Ohio prepares to vote on marijuana legalization: which states will be next?

With legalized recreational marijuana riding a winning streak since 2012, California, Massachusetts and Arizona are among top contenders to OK the substance – and more states could follow.

Ohio officials approved a bid last week to get recreational and medical marijuana legalization on the 3 November ballot. Thus far, Ohio is the only state where voters will consider pot legalization in the 2015 election. But that’s not because many states aren’t already eyeing their own marijuana campaigns.


Target of medical marijuana raid: 'I feel like I have been raped'


"I feel like I have been raped and given a death sentence," says 54-year-old medical marijuana patient Gregg Levendoski.

Levendoski -- who is HIV positive, has hepatitis C and multiple forms of cancer -- said he was victimized last week when a task force of some 60 law officers, including SWAT teams, raided his remote and isolated property in Apache County at about 4 a.m. It was a multi-agency operation meant to find illegally grown marijuana.


Marijuana campaign is 50000 signatures closer to being put on Arizona ballot

An Arizona marijuana legalization drive reached a major milestone in their signature gathering campaign this week. Arizona’s Campaign to Regulate Marijuana like Alcohol sponsored by the Marijuana Policy Project has collected 50,000 signatures in just 10 weeks.

Arizona Campaign to Regulate Marijuana like Alcohol Political Director Carlos Alfaro said, “A meeting of the activists, communities, dispensaries and industry community, and Marijuana Policy Project coming together talking about alternatives.”

They are backed by the Marijuana Policy Project, which has passed legislation across the country for 20 years.
Alfaro said, “They have been changing laws regarding marijuana all across the country.”


Grow4Vets teams up to give free cannabis to veterans

DENVER, CO (KDVR/CNN) - Grow4Vets has been handing out cannabis to military veterans for a year in Colorado.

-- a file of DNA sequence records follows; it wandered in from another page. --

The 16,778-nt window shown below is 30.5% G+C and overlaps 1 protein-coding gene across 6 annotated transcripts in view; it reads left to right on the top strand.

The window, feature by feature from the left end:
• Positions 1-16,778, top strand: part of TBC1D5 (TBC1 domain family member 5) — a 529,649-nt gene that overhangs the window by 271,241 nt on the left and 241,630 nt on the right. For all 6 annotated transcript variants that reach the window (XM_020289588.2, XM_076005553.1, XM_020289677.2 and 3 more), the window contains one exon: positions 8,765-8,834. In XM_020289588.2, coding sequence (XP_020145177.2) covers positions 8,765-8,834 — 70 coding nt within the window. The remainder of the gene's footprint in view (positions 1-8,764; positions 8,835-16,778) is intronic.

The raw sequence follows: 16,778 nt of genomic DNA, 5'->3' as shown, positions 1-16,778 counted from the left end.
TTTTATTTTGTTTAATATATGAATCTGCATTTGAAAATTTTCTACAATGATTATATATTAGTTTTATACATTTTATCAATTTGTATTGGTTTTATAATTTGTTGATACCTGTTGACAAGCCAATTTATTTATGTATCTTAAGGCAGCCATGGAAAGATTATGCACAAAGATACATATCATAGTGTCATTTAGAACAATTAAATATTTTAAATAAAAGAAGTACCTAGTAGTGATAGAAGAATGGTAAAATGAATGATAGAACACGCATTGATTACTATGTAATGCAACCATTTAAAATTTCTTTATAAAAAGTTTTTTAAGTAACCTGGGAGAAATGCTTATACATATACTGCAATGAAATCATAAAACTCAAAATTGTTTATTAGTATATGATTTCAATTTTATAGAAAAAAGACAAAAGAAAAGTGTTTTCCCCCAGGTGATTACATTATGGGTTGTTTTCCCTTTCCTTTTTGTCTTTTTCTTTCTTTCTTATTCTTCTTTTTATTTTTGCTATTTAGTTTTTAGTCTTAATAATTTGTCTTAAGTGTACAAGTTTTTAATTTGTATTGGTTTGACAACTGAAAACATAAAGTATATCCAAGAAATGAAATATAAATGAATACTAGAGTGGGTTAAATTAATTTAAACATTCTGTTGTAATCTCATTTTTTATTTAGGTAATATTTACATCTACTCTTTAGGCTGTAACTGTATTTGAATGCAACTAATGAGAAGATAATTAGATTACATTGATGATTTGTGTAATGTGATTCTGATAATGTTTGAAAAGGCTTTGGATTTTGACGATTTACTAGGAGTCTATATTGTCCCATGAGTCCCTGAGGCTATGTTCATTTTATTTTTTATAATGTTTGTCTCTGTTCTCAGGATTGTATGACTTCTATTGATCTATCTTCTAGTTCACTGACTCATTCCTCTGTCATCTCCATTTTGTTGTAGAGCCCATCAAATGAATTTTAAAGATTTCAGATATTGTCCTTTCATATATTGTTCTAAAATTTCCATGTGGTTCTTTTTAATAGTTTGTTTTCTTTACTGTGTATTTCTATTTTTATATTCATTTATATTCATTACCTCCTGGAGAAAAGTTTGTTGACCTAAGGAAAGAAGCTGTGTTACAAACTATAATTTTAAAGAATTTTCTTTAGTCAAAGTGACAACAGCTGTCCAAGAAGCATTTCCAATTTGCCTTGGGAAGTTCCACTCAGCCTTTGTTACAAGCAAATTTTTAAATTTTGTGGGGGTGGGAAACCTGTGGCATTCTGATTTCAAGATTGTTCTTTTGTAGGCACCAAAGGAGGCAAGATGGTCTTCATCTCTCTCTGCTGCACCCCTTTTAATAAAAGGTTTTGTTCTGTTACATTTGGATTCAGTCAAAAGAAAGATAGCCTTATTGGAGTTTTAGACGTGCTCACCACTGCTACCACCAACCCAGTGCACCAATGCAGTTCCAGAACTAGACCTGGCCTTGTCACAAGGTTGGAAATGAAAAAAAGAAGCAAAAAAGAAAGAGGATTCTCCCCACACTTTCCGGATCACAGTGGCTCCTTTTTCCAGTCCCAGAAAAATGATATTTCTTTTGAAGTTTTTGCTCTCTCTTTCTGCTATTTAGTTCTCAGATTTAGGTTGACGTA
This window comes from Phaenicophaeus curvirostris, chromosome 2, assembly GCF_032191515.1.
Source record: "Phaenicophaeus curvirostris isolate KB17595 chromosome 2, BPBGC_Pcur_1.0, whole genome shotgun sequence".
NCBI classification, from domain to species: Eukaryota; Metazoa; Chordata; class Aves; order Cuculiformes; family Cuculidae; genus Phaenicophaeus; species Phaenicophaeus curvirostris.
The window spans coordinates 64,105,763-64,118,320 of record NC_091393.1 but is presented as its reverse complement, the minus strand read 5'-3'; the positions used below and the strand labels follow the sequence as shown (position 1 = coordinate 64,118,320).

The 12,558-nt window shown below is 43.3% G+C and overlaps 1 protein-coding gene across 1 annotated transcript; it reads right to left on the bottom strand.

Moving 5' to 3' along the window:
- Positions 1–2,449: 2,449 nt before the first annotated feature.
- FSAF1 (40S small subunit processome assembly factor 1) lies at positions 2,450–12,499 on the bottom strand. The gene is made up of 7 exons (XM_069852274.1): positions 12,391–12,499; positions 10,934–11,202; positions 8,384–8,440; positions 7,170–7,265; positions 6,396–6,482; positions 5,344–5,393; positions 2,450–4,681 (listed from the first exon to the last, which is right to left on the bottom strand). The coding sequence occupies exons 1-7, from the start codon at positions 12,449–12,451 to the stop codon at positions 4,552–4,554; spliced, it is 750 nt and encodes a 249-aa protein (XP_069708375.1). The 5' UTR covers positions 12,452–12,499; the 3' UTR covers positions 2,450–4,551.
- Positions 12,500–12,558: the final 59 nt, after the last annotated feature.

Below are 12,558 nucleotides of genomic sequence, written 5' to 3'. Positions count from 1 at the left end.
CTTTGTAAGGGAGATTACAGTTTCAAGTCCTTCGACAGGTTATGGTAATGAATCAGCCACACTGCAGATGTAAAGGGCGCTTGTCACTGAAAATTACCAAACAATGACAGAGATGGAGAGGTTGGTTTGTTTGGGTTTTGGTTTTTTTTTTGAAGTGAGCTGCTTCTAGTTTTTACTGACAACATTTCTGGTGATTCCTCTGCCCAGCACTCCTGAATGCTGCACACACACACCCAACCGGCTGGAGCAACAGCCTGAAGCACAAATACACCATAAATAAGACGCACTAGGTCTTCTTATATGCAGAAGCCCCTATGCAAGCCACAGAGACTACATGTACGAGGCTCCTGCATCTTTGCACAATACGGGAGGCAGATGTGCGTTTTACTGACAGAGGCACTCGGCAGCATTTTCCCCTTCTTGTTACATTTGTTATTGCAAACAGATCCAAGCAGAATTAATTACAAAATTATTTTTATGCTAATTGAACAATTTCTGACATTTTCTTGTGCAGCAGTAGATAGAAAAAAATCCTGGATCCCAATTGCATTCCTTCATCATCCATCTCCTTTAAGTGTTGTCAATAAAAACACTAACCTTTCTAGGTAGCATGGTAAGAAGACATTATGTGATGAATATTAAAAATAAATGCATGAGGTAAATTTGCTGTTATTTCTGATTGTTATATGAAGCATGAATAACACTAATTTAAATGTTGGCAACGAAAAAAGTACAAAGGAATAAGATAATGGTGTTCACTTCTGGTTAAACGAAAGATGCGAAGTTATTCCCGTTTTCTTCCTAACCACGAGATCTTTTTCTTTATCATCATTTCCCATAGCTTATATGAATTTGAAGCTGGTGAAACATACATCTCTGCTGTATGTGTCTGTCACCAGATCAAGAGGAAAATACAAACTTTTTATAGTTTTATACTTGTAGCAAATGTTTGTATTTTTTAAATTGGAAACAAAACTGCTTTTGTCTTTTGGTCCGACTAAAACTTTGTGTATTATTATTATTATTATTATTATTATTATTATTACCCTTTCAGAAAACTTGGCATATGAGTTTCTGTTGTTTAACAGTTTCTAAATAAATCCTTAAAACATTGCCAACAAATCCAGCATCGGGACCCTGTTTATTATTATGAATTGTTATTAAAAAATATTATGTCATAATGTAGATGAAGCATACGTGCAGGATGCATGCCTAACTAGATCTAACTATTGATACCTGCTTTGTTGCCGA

But the state's medical board has just ruled not to recognize marijuana as a treatment for PTSD.

High There! a cannabis-sharing social network teamed up with Grow4Vets to host an impromptu rally on their Save a Million Vets Tour.

“Now we've created a tour around the country called the Save a Million Vets Tour," Co-founder and CEO of High There! Todd Mitchem said.

Veterans lined up early in Rino's Taxi district, most wearing their colors, letting folks know where they served.

Mitchem came up with the first social sharing network for cannabis users. Now he is partnering with Grow4Vets, helping vets get medication.


Arizona residents disapprove of proposed medical marijuana cost

Jodi Lenz prepares medical marijuana for packaging at Mohave Green medical marijuana dispensary in Arizona.

More residents on Thursday expressed disapproval over proposed costs of license fees associated with Guam’s new medical marijuana program.

The public hearing at the Guam Legislature was the second in a three-day series of hearings concerning proposed regulations for the program. Island voters approved the use of medical marijuana in last year’s General Election.

“I can’t charge $1,000 for a red velvet cookie! That’s just unacceptable,” said Andrea Pellacani, spokeswoman for Grassroots Guam. “At these rates, how many patients would even sign up for the program?”


Legalization Roundup: Who Will Legalize Cannabis First, Italy or the United Kingdom?